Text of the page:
A report by the Equality Commission has today revealed that around 54,000 women a year may face discrimination at work due to pregnancy. It's a scary statistic but one that at least 50% of the population won't be surprised about.
The website Pregnantthenscrewed has been flooded with stories from women sharing their experiences, ask around any toddler group and you will hear plenty more. The really blatant cases that you read about in the news and then the inherent discrimination so commonplace it is barely described as such.
I'm sure for many employers their HR teams will be making sure those boxes on diversity are ticked this week:
We have a policy on diversity - tick
We did some basic training back in 2010 - tick
We have employed (albeit reluctantly) some part time workers - tick
We even have a team that look at diversity - double tick
We have one non exec board member (out of 6) who is female - tick, tick, tick, job done
Here's the thing. All the above is a good start but policies don't work when they are not well implemented. Training can be great but sitting in a 'classroom' for an hour is unlikely to change unconscious bias. If line managers and those making the decisions on important stuff like flexible working applications and promotions aren't challenged, if empathy isn't embraced, ultimately if the culture doesn't change then it's likely that the statistics from such reports will remain.
So what else can be done?
The other day it hit me. Well actually I should probably say Caitlin Moran hit me. Not literally you understand (that would make a better story but would be completely unfounded) but metaphorically, after attending her live show. She talked about a quilt of equality - lots of women all creating smaller individual pieces of change that fit together to make one big fat difference (I'm not sure she would approve of that clunky description but this part was after the interval and the bar...) Basically she inspired me to stop waiting for some momentous change to happen and get doing.
I have returned to work twice following maternity leaves, both times the process was infuriating and slightly soul destroying. Confidence depleated, progression - er not when you 'only' work 3 days, guilty - oh yes definitely, what a bad parent to be leaving my child.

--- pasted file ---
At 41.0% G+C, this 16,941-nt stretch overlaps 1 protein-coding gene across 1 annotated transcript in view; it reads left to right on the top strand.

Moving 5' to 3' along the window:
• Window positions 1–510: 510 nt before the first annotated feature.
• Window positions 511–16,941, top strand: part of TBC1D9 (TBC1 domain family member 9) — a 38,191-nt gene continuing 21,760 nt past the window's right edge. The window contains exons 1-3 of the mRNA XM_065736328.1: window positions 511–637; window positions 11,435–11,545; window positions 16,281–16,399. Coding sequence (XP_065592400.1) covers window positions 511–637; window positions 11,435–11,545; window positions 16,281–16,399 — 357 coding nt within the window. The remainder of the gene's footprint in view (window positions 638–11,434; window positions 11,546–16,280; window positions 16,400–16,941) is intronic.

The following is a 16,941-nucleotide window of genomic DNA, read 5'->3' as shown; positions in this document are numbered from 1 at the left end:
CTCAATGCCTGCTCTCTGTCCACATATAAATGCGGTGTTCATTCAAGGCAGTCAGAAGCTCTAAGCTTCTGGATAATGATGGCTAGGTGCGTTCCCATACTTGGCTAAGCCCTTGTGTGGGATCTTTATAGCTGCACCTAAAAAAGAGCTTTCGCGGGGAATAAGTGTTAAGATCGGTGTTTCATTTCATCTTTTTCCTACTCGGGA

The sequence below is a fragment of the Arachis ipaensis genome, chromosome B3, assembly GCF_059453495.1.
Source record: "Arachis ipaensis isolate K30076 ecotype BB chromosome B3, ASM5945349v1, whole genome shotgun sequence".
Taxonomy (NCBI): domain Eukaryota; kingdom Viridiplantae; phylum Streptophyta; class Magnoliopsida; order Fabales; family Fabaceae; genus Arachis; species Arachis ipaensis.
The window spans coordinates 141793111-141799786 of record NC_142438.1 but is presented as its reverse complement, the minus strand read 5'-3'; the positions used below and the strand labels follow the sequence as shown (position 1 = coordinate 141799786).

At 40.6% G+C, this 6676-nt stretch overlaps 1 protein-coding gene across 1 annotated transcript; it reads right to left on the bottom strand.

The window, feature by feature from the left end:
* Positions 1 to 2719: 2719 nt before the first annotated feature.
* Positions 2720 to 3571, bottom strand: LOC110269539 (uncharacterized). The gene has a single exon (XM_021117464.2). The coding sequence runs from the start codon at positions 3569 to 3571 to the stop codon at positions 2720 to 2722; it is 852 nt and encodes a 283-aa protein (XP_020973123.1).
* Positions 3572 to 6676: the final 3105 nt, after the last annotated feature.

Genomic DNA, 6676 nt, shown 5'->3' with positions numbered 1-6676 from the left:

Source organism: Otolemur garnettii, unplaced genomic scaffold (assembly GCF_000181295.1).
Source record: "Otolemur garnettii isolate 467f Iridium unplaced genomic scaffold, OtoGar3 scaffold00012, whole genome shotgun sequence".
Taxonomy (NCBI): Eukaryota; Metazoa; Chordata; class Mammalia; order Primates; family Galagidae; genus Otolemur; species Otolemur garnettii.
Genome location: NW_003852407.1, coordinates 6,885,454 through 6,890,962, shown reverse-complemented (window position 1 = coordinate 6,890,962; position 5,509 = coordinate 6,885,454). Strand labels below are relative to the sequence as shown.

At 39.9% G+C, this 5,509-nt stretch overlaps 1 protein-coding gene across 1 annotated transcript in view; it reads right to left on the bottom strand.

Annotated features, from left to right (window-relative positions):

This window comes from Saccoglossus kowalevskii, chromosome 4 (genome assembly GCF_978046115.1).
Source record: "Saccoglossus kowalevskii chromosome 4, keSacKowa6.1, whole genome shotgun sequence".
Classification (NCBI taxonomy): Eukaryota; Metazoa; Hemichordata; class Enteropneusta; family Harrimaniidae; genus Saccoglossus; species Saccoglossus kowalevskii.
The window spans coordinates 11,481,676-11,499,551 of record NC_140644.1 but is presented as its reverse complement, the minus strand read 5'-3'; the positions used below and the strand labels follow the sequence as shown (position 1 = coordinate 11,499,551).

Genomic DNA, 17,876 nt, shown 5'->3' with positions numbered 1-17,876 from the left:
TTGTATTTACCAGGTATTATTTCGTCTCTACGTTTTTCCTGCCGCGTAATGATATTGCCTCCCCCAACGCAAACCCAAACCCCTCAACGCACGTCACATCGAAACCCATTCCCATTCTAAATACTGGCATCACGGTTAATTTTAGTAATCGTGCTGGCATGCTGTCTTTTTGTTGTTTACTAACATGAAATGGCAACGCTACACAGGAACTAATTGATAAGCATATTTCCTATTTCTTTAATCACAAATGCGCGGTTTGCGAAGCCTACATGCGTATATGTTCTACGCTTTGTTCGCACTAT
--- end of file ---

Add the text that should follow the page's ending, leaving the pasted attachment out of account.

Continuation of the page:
In hindsight the transitions have taught me so much. I have learnt the true power of women supporting other women, of knowing my rights and not being afraid, of how valuable and useful it can be to spend time preparing for such a big change. So finally third time round I learnt to take control of my own maternity leave.
In response to the report a new campaign launches today #worksforme - which aims to help women get clued up on all things maternity. It is a good start and a step in the right direction. More can be done in this area, it is something I am really passionate about. Prior to going off on maternity leave can be so important, which is hard because especially first time round you don't know what to expect but prevention is always easier than finding a cure wherever possible (and I know it isn't always).
I'm not about letting employers off the hook, nor about making women feel inadequate or at fault for the positions they find themselves in. I have been there, I know where I went wrong, my goal now is to ensure other women don't make the same mistakes and get the support they deserve.
(Note to employers - if you are really committed to equality then hand over the control and let those who really know how it feels create change, now that kind of trust would make a difference).
Where possible we should be the ones making decisions for ourselves and our families. Let's create peer support groups within our places of work that challenge any underlying culture of inequality (how amazing could that be, a fact sheet on how to do so will be on the Lifebulb site shortly), supporting each other to have the confidence to challenge the norm, getting clued up on our rights, feeling empowered to own our maternity leave.
Unfortunately if we don't, no one else will and what this report only highlights is that we can't afford to leave it to chance!Suggest a correction